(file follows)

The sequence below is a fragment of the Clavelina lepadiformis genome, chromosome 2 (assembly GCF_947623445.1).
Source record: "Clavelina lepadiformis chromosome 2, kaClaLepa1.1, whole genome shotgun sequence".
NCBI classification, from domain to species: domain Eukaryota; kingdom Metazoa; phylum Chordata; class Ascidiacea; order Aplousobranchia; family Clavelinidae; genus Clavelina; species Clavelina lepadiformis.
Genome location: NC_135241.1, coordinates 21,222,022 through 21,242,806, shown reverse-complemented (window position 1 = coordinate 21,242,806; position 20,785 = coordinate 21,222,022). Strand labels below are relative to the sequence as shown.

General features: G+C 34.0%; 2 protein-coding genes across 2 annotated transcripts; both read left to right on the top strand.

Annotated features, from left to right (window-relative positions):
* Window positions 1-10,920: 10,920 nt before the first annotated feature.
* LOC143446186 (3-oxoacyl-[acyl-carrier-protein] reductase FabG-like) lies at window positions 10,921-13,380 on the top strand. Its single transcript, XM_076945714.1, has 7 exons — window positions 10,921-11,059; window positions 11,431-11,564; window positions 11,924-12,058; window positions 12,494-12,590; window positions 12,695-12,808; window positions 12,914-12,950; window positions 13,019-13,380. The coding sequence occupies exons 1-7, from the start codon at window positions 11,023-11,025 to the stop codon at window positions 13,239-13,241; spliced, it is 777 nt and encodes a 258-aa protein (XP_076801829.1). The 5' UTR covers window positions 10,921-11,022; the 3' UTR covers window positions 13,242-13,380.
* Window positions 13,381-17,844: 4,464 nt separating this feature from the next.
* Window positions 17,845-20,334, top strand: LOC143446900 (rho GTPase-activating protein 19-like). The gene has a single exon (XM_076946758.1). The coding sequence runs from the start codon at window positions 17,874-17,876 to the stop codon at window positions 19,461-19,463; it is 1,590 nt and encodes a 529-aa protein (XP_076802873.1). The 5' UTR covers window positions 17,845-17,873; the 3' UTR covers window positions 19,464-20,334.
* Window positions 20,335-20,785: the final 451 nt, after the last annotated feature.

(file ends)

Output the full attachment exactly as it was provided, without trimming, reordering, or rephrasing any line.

The sequence below is a fragment of the Clavelina lepadiformis genome, chromosome 2 (assembly GCF_947623445.1).
Source record: "Clavelina lepadiformis chromosome 2, kaClaLepa1.1, whole genome shotgun sequence".
NCBI classification, from domain to species: domain Eukaryota; kingdom Metazoa; phylum Chordata; class Ascidiacea; order Aplousobranchia; family Clavelinidae; genus Clavelina; species Clavelina lepadiformis.
Genome location: NC_135241.1, coordinates 21,222,022 through 21,242,806, shown reverse-complemented (window position 1 = coordinate 21,242,806; position 20,785 = coordinate 21,222,022). Strand labels below are relative to the sequence as shown.

General features: G+C 34.0%; 2 protein-coding genes across 2 annotated transcripts; both read left to right on the top strand.

Annotated features, from left to right (window-relative positions):
* Window positions 1-10,920: 10,920 nt before the first annotated feature.
* LOC143446186 (3-oxoacyl-[acyl-carrier-protein] reductase FabG-like) lies at window positions 10,921-13,380 on the top strand. Its single transcript, XM_076945714.1, has 7 exons — window positions 10,921-11,059; window positions 11,431-11,564; window positions 11,924-12,058; window positions 12,494-12,590; window positions 12,695-12,808; window positions 12,914-12,950; window positions 13,019-13,380. The coding sequence occupies exons 1-7, from the start codon at window positions 11,023-11,025 to the stop codon at window positions 13,239-13,241; spliced, it is 777 nt and encodes a 258-aa protein (XP_076801829.1). The 5' UTR covers window positions 10,921-11,022; the 3' UTR covers window positions 13,242-13,380.
* Window positions 13,381-17,844: 4,464 nt separating this feature from the next.
* Window positions 17,845-20,334, top strand: LOC143446900 (rho GTPase-activating protein 19-like). The gene has a single exon (XM_076946758.1). The coding sequence runs from the start codon at window positions 17,874-17,876 to the stop codon at window positions 19,461-19,463; it is 1,590 nt and encodes a 529-aa protein (XP_076802873.1). The 5' UTR covers window positions 17,845-17,873; the 3' UTR covers window positions 19,464-20,334.
* Window positions 20,335-20,785: the final 451 nt, after the last annotated feature.